The manufacturing organization is engaged early in the design process to ensure all product manufacturing information (PMI) is fully captured in the design models, eliminating manually generated, static artifacts and enabling automated quality checks at the end of line. From product inception, aftermarket input is weighted to the impact it has on  overall program life cycle costs and becomes a strategic differentiator to define ways to exceed customer expectations. Field performance information is provided in a real-time feedback loop enabling predictive maintenance, accelerated product improvement, and new feature development (e.g., identifying ways to provide “data as an asset” value to the customer and automated over-the-air delivery of customer-specific product upgrades).

“Research indicates that more than 85% of enterprises across industries are undertaking initiatives in core MBE capabilities.”


Realizing these capabilities requires models not only of the product as designed by engineering and produced by manufacturing but also models of customer intent, manufacturing process performance, and field performance. These various digital models are often referred to as digital twins. Together, these MBE outcomes have a significant impact on how products are designed  manufactured, and serviced. When executed correctly, and data created by one step in the process is used directly by the next, teams focus less on traditional day-to-day tasks (e.g., data entry and validation) and more on future-facing innovations (e.g., data analysis and insights). Figure 1 shows the types of models included in a Model-based Enterprise.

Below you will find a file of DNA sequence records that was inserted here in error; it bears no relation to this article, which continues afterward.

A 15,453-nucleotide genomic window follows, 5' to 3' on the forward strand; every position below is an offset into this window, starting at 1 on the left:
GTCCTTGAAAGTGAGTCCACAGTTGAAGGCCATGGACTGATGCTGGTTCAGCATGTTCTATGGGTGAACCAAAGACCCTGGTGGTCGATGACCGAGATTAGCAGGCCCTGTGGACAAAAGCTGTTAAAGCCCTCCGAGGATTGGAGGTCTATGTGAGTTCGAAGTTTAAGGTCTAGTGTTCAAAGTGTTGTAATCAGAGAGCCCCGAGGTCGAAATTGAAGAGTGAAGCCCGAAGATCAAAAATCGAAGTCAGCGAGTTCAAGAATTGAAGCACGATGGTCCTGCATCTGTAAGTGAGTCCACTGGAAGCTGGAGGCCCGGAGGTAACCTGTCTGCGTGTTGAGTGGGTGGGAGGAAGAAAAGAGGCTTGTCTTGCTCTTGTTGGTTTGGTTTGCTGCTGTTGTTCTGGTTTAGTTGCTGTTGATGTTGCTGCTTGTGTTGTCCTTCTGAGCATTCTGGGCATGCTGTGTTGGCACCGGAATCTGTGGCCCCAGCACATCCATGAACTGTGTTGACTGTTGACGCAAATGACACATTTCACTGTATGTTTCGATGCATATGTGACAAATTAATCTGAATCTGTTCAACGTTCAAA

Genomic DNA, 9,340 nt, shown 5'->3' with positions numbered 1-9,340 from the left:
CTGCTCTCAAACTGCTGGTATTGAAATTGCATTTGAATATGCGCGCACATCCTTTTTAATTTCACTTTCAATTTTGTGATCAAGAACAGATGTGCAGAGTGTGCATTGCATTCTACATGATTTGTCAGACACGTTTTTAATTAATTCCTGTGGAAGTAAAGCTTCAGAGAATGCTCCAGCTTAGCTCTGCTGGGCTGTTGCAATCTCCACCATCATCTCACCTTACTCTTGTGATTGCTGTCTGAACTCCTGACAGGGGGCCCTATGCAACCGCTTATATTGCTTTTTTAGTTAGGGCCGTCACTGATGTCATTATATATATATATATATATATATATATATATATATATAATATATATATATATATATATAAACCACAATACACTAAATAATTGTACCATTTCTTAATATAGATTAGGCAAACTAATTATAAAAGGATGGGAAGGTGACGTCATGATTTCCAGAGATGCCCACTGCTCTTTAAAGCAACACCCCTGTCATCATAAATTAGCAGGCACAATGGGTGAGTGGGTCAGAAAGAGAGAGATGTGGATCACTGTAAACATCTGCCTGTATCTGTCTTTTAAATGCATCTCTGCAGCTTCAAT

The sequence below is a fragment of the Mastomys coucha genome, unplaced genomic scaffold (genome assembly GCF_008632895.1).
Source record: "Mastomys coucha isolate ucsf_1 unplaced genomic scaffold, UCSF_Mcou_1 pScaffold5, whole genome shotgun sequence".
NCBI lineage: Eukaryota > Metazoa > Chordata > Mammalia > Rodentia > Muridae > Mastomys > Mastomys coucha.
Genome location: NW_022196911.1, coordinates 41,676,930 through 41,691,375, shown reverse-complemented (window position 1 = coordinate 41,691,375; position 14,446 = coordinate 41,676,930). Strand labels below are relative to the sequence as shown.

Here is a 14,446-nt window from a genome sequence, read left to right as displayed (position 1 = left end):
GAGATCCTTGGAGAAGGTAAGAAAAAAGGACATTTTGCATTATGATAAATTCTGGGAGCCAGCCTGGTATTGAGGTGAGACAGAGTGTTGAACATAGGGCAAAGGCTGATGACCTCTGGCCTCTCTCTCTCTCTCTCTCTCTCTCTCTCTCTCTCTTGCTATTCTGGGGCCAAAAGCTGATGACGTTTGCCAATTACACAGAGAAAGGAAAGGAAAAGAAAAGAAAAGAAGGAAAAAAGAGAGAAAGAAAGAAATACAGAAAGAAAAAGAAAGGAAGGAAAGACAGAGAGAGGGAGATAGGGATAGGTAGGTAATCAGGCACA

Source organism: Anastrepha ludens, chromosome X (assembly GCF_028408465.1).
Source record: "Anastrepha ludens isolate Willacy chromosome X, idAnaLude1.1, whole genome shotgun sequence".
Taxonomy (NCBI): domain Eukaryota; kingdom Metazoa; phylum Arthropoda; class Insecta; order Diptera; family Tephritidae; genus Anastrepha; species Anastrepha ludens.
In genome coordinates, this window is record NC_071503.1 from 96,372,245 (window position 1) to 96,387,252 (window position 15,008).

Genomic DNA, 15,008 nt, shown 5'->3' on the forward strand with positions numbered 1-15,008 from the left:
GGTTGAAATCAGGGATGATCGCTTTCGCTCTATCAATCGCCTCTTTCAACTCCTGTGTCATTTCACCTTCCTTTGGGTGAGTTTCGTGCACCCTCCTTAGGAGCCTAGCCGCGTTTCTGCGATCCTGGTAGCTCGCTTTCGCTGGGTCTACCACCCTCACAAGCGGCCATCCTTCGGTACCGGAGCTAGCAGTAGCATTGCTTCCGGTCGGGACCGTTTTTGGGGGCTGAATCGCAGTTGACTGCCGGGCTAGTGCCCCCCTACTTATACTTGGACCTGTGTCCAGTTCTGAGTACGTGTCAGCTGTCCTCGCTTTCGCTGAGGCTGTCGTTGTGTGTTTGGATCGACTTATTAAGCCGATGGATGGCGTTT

This creates an environment of higher employee satisfaction, given that employees are working on innovation and value-added activities versus the rework and manual activities that they do today. This also creates an environment in which processes are executed using platform engineering, model-based systems engineering, and simulation-based analysis in an integrated fashion that further enhances the innovative design and reduces the unnecessary workarounds. The vision for the future is clear—what’s needed is a plan to get there.

Figure 1: What we mean by “model-based enterprise”

©2022 Deloitte Development LLC

An Approach to Bridge the Gap

Transforming a traditional organization into an MBE takes collaboration; no single function or discrete technology investment can deliver the digital thread and MBE objective. The path forward requires a plan to bridge the gap between today’s outdated processes and technologies and the value of tomorrow’s model-based capabilities. A multi-phased approach can be a pathway toward the fully model-based enterprise. Consider the following four aspects.

1. Start with a relentless focus on value

Define what success looks like and the associated business case value to your organization. Take real examples from real programs (even those that were executed to the best of your current capabilities) to paint the picture of why change is needed. Use objective, value-oriented data to govern the scope and execution of your transformation.

2. Define and prioritize business capabilities to achieve the vision

We’ve defined 42 capabilities (see Figure 2) of MBE that span organizational functions. Manufacturers can assess the maturity of these capabilities across their organization and align on which capabilities are most critical to accelerate and achieve their MBE vision and business case.

Figure 1: Key MBE Capabilities by Function

©2022 Deloitte Development LLC

3. Outline a plan for development and deployment of capabilities